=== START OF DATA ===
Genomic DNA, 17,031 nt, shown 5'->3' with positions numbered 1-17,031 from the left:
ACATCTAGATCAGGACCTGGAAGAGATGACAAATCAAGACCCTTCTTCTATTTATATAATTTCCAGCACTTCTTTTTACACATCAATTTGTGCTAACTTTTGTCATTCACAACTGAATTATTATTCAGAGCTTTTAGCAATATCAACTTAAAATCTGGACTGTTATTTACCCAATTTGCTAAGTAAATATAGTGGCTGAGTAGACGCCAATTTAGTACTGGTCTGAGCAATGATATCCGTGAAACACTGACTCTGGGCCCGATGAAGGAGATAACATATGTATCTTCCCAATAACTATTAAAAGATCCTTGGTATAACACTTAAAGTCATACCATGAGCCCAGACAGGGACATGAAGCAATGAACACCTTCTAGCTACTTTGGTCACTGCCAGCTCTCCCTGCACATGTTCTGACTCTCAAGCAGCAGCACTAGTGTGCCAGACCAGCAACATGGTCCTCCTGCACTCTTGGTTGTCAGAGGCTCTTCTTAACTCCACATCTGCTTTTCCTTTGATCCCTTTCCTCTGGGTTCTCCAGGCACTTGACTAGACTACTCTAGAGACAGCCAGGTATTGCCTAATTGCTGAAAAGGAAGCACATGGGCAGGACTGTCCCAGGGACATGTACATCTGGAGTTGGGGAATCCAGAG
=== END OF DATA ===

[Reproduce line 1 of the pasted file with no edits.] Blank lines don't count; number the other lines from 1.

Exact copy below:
Genomic DNA, 17,031 nt, shown 5'->3' with positions numbered 1-17,031 from the left: